I know that you want to come off as that strong, confident woman you truly are.
But it can be incredibly difficult when your inner critic is running the show.
You know that voice — it’s the one that tells you that you’re not thin enough, that other people won’t like you, that you shouldn’t try something new because you can’t do it.
We all have it.
Sometimes it can be so debilitating that in order to keep you from failing, it keeps you from doing the things you need to do in order to be successful.
Here are 7 ways to make peace with your inner critic:
You cannot always control the things that happen in your life, but you can decide on the story you tell yourself about it. For example, if you were laid off from a job and are worried how that’s going to come across to a potential employer, remember why you took that job in the first place.
Think about how it brought you closer to your goals, how it just wasn’t the right fit, and all the valuable lesson you learned from the experience. That way rather than focusing on your fear, you’ll boost yourself up and be prepared to answer any interview question that comes your way.
One of the first steps to make peace with your inner critic is to become aware of it. Many of us are so used to pushing, striving and beating ourselves up, that we often don’t realize we’re even doing it. So notice when your thoughts start to spiral out of control.
If you suddenly drop into a depressed or anxious mood, ask yourself what you were just thinking? If it’s something like “I don’t have any friends, no on likes me anymore” or “I shouldn’t bother going to that party, I’m just going to feel uncomfortable”, than that’s a sure sign that your inner critic has been running the show!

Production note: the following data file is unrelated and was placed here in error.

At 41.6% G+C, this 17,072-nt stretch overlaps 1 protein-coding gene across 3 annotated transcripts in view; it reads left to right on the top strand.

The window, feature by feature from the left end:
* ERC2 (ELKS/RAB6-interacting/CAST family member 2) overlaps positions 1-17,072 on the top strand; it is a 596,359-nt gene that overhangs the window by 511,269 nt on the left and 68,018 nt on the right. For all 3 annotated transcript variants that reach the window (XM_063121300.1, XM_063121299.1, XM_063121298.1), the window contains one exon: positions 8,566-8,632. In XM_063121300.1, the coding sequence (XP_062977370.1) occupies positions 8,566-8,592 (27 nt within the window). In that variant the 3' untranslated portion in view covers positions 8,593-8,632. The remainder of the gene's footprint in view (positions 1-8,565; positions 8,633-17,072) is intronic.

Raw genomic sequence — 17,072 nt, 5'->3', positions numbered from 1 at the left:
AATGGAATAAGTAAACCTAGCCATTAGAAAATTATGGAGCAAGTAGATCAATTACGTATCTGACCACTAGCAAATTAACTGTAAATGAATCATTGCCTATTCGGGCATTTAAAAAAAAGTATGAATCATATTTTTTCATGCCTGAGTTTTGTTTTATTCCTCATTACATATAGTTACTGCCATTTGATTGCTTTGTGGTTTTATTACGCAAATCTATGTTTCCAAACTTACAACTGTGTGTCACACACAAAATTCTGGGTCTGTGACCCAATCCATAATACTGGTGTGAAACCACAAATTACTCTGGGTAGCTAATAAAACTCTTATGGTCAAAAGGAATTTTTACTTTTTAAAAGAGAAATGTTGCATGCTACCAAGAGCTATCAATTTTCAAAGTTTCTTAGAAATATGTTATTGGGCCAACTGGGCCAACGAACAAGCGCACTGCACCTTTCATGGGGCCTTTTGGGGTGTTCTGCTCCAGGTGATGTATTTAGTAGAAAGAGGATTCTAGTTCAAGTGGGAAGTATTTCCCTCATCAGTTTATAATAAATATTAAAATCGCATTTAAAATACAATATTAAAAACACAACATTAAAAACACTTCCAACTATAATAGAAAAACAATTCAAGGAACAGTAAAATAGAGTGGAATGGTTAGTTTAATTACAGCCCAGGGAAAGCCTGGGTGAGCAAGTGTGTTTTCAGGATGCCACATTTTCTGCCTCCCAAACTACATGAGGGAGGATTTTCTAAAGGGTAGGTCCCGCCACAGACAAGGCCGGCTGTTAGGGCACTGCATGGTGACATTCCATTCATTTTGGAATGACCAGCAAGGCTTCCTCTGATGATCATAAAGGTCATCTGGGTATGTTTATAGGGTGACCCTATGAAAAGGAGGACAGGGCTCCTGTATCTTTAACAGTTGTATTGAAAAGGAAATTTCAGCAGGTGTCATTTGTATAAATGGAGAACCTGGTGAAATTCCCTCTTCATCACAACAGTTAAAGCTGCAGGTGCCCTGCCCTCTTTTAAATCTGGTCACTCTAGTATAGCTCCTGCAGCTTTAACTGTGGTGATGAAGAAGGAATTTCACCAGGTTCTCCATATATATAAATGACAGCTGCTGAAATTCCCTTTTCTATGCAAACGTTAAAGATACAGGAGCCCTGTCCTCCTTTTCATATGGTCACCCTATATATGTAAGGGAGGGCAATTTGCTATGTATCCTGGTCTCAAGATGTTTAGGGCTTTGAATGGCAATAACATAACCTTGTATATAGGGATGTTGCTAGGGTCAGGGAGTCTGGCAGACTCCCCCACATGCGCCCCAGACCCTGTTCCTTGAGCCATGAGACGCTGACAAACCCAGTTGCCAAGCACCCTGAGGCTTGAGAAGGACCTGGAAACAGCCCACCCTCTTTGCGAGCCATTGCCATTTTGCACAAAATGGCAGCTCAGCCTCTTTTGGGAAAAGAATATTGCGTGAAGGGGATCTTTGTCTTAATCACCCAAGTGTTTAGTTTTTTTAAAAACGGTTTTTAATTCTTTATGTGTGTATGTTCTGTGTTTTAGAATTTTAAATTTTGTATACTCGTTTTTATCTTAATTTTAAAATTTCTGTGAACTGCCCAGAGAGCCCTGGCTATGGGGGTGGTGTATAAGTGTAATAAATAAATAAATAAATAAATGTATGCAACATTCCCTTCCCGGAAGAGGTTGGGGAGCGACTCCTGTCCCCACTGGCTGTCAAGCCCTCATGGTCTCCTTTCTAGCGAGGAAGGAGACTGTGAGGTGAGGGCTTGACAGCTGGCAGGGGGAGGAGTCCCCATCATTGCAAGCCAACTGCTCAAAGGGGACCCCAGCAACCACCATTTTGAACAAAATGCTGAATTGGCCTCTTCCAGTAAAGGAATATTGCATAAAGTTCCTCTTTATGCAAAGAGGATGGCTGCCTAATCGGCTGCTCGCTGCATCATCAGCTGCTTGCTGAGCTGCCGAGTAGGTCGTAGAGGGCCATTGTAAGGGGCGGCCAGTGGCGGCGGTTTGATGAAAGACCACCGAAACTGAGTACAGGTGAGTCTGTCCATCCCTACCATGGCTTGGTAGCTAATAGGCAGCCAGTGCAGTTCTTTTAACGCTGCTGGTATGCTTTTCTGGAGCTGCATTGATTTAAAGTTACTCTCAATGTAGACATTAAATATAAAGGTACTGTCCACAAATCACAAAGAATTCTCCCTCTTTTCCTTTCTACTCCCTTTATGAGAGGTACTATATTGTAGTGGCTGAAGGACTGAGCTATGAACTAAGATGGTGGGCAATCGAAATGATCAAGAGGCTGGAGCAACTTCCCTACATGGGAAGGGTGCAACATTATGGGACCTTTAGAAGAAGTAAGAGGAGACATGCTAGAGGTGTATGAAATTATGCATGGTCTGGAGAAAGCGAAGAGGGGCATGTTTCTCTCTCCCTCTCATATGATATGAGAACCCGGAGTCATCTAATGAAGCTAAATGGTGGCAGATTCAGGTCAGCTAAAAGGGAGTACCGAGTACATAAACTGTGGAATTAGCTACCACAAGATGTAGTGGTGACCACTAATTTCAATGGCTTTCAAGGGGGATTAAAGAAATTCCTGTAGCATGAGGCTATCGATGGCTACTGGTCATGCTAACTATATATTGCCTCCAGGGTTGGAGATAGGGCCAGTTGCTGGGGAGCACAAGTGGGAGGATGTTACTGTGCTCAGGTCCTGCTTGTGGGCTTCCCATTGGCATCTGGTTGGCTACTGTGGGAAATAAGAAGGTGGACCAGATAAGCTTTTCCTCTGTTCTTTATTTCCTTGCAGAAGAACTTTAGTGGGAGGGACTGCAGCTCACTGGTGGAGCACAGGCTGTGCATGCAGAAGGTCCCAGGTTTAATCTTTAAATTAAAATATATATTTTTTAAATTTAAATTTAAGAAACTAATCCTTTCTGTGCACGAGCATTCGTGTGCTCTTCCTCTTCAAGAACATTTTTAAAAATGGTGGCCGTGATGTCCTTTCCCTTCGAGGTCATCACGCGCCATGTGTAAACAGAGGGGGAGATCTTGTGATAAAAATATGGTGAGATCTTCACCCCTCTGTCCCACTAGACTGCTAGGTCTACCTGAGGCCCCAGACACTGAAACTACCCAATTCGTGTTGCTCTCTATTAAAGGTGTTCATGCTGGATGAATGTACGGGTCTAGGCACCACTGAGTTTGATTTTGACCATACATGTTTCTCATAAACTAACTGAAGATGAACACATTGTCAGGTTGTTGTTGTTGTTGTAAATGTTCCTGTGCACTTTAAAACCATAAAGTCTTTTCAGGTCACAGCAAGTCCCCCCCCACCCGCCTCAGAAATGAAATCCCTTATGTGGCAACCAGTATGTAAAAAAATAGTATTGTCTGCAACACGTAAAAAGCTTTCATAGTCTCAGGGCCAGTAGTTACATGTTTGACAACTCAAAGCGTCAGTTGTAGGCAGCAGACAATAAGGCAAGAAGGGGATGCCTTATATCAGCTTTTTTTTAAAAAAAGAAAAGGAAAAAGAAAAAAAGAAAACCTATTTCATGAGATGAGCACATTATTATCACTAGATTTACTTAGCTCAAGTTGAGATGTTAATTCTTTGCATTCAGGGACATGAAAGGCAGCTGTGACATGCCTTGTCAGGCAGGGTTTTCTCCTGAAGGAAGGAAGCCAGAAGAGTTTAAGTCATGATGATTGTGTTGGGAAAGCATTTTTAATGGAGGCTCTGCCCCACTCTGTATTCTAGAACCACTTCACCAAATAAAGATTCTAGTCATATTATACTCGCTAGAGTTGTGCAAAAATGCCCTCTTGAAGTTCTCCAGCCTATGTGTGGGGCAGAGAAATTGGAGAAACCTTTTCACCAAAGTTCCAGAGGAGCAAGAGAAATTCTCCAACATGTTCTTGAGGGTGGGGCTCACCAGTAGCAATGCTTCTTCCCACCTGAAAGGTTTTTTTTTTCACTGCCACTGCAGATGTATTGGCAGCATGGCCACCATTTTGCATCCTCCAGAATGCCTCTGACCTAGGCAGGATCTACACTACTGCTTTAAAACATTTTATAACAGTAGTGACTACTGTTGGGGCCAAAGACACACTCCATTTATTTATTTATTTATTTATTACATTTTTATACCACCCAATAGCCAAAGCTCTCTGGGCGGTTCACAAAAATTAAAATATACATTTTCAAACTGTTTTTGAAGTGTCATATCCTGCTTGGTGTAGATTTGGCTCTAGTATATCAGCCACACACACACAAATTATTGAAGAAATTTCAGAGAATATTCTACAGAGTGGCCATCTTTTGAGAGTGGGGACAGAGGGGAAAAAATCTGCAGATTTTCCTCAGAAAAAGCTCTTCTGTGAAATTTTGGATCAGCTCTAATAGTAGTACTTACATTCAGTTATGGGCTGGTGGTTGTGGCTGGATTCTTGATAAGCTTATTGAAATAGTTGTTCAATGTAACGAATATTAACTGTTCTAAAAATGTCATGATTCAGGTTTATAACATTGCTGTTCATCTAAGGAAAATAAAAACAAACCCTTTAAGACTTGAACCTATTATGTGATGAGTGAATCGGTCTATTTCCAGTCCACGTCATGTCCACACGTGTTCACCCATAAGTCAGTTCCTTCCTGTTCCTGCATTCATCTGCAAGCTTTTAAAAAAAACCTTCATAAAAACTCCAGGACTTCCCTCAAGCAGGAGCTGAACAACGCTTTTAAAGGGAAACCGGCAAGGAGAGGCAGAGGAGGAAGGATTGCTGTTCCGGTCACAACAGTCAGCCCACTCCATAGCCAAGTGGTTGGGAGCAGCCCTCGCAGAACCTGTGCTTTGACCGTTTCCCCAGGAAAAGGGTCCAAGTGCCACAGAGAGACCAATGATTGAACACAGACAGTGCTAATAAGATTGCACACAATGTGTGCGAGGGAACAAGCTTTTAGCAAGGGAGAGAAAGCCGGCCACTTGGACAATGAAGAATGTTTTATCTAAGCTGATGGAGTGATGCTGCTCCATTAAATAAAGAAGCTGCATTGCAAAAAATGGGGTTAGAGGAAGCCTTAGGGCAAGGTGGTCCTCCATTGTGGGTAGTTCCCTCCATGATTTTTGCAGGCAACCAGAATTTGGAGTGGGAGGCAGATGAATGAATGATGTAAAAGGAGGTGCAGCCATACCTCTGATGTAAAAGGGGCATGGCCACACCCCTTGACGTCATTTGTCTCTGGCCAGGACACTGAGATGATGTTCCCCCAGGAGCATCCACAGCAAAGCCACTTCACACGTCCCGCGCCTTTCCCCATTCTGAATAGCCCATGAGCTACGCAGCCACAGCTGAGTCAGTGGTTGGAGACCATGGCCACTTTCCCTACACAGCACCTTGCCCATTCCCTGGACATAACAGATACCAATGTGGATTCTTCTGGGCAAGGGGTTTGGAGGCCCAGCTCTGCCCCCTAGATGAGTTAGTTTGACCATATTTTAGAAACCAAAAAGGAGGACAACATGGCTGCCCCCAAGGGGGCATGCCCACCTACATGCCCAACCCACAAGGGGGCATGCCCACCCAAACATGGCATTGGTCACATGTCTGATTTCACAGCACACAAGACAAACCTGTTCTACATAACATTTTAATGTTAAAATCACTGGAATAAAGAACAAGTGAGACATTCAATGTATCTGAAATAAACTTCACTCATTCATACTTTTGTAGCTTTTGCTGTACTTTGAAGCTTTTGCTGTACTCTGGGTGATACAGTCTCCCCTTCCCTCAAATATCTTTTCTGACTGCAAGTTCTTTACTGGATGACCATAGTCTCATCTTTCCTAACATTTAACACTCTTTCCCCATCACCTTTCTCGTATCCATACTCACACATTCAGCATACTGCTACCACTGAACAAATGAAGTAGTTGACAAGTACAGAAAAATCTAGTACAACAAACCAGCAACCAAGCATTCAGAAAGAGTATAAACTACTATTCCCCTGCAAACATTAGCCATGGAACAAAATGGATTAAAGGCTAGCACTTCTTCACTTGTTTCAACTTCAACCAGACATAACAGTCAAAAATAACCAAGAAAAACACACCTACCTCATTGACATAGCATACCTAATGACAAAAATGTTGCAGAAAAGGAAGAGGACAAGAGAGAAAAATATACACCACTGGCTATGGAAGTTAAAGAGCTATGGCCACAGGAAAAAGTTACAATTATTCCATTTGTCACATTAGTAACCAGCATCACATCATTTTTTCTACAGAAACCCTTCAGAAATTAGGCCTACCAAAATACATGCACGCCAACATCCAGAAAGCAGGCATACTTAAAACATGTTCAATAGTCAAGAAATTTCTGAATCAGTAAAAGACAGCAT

Research shows that it’s more effective to have compassion with your inner critic than to fight against it. Our inner critic is trying to be our friend. It wants to keep us from getting hurt or failing. The problem with that is it also keeps us from being our happiest or most successful selves. So when your inner critic shows up have some compassion for it. If you’re feeling worried you can say “thank you, I know that you’re trying to protect me, but I’m going to go for it.”
4. Create distance
Despite the importance we place on them, our thoughts are not necessarily the truth or even all that meaningful. One of the best ways to silence your inner critic is to create some distance. A simple yet powerful technique is noting. You literally note the thought you’re having.
You don’t do it in a forceful way where you’re trying to catch every thought, but rather, you do it very lightly. A thought goes through your head and you say “Ah, I’m feeling a bit of shame right now. That’s okay.” Noting gives you that wee bit of extra space between yourself and the thought you’re having.
5. Stop ruminating
When you make a mistake your inner critic wants to correct it. It may feel natural to replay the event over in your head to find a solution. But often the inner critic doesn’t focus on solutions; it focuses on feeling worse.
When you are ruminating, you literally have to remove yourself from the merry-go-round of worry. Notice what you can do for yourself in the present moment. Try sitting quietly and breathing with the discomfort, going for a walk, or talking to a friend.
Curiosity defeats fear. So when your inner critic comes up, start to question it. If it’s telling you that somebody you work with doesn’t like you, ask yourself if it’s really true? Ask yourself why you’d think it’s true? And before jumping to any conclusions, look for the facts. You can talk to your co-worker and see if there’s anything you can do to improve your relationship. Point being — don’t believe everything that goes through your head without questioning it first.
Focus on the good things about yourself. When the critical voice becomes louder than your wise inner voice, look for the good in yourself and your life. Sure, there is always more to improve on, but look at the areas you’ve mastered or have made huge strides in. Tell yourself about the unquestionable badass you are.
Self Help on Huffington Post